1. TOtally agree and understand. In my recent experience, the issue lies in
    1. a lack of Instructional Design skill
    2. a lack of involvement and passion for ID
    3. a lack of time from SME's to explain the subject and what they want as key take away.
    The third can be a big challenge in particular if products are for internal consumption as time is limited and scarce and so is willingness to ponder.

    1. Appreciate your insight Sonia. What do you see more of? ID's who couldn't be bothered about visuals or IDs who hide bad work behind pretty pictures?

  2. Me too totally concur the same. I believe that you just watched an arty movie. I thought I will put down my few initial and general views and understanding, primarily from graphics point of view -

    Template space: A graphic designer essentially designs space, and its utilization for learning, using visual components and that’s not just deliberately putting graphics, animations, illustrations, images, etc which could needlessly divert attention from learning. Template space isn’t an art canvas.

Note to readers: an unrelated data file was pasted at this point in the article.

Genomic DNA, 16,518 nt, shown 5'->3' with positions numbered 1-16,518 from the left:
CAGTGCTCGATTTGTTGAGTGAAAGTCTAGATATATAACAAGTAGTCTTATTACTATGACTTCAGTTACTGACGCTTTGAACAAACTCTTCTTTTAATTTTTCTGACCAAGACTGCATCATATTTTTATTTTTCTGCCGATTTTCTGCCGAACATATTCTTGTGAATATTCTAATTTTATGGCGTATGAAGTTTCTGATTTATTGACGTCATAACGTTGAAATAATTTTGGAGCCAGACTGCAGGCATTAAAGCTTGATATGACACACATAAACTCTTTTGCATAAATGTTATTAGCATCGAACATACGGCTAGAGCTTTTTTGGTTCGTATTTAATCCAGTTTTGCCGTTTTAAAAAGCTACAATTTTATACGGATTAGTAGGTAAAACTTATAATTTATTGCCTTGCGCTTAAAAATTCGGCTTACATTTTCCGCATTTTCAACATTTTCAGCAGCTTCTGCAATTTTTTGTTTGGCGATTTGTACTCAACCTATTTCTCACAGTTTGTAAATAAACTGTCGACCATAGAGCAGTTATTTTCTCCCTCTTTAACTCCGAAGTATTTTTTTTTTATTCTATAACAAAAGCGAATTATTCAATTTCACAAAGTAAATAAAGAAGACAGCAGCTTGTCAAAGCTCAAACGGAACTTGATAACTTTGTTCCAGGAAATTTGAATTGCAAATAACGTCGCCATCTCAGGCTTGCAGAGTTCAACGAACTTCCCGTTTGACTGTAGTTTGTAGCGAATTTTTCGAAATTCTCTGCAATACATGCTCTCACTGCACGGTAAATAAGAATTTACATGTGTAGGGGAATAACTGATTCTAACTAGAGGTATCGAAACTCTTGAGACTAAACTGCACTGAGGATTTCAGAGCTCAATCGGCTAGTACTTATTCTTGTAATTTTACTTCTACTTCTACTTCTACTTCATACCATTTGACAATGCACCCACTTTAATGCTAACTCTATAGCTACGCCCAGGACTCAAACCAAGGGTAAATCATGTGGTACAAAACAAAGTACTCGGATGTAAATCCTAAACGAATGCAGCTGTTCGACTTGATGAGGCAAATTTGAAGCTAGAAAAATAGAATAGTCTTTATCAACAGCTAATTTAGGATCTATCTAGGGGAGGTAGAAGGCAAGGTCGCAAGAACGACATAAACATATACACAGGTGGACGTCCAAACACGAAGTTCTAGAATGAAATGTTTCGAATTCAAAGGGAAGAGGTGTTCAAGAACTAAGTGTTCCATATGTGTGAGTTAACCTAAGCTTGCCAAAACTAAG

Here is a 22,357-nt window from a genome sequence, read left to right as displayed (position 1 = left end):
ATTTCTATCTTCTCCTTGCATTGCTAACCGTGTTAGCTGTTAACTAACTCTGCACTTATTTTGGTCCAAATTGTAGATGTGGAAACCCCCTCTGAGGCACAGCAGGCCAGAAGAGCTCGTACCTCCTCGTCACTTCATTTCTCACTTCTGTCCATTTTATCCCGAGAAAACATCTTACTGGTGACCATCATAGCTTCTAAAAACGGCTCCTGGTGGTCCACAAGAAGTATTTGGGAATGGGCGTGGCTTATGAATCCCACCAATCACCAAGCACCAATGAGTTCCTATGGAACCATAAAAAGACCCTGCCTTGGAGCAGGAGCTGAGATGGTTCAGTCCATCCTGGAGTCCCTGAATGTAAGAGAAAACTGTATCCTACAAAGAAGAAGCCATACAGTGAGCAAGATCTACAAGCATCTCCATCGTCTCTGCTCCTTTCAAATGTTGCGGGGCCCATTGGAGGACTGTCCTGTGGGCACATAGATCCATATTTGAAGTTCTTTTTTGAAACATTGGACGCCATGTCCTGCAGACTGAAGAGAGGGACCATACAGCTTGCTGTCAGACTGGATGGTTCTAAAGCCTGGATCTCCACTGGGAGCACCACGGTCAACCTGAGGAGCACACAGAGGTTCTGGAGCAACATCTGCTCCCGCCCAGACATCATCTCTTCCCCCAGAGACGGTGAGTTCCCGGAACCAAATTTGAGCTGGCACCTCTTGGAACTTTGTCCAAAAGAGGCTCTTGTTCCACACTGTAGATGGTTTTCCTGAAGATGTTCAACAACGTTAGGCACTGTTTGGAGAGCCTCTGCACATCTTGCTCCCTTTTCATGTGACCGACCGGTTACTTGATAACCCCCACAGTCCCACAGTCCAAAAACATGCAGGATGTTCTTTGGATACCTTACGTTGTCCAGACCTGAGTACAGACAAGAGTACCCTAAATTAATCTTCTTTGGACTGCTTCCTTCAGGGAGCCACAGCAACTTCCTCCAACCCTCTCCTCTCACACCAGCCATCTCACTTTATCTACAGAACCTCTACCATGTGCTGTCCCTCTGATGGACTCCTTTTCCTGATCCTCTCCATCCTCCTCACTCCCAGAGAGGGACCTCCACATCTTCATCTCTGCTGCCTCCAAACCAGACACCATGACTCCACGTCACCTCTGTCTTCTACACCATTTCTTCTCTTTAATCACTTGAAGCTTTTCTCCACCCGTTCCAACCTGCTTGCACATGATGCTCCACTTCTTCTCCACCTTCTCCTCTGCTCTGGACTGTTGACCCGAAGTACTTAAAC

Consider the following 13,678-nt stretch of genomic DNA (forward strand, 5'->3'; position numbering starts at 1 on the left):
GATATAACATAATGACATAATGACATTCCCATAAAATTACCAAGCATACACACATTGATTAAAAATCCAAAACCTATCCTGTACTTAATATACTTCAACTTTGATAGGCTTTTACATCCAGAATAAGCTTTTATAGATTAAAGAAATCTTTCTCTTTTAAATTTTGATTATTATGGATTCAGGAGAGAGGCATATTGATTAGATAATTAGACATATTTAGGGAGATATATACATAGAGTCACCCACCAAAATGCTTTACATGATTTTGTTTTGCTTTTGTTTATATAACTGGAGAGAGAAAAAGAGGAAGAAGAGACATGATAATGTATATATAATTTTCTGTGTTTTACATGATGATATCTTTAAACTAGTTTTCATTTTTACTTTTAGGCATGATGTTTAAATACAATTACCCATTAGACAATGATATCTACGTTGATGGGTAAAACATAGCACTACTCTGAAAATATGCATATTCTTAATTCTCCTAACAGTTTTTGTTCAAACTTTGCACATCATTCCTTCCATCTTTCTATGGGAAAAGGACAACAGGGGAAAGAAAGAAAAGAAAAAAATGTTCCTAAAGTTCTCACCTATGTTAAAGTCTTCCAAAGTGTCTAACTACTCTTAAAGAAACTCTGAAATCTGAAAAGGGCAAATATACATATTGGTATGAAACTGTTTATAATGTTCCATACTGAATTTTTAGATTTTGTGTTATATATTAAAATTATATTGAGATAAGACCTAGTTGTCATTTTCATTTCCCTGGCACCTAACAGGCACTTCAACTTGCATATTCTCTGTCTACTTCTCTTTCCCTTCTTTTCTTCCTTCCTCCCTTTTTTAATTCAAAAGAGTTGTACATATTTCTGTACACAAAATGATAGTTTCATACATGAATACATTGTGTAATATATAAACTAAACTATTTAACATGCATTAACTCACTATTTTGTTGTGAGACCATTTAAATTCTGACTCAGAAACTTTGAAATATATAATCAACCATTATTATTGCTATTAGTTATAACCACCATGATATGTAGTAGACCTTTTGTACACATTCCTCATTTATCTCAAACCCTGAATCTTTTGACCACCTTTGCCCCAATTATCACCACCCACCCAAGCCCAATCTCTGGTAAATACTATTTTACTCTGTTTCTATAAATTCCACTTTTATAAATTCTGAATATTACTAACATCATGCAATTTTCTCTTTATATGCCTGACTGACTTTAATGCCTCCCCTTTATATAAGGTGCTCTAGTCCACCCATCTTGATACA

Over-designing: The other issue for designer is how not to be tempted with ‘over-designing’ and recognize that. The primary reasons to know that there are evidences of ‘over-designing’ are notice attempts to impress (example, a collage which looks like a cinema poster and is of no use) or to make creative expression (example, deliberate use of a latest special effect) or a thought to perceive work as a personal portfolio (example, this will look good in my website too). Every design element has a reason to exist or not to exist in a learning material. Developing a learning product as a team, we should constantly be reminding ourselves, what is the audience learning here covering the smallest graphic element or feature of the product (example, why a different font). In here, the aviation industry learning material certainly gives a graphic designer more exciting scope of graphic usage and thus as I gather it has been overdone.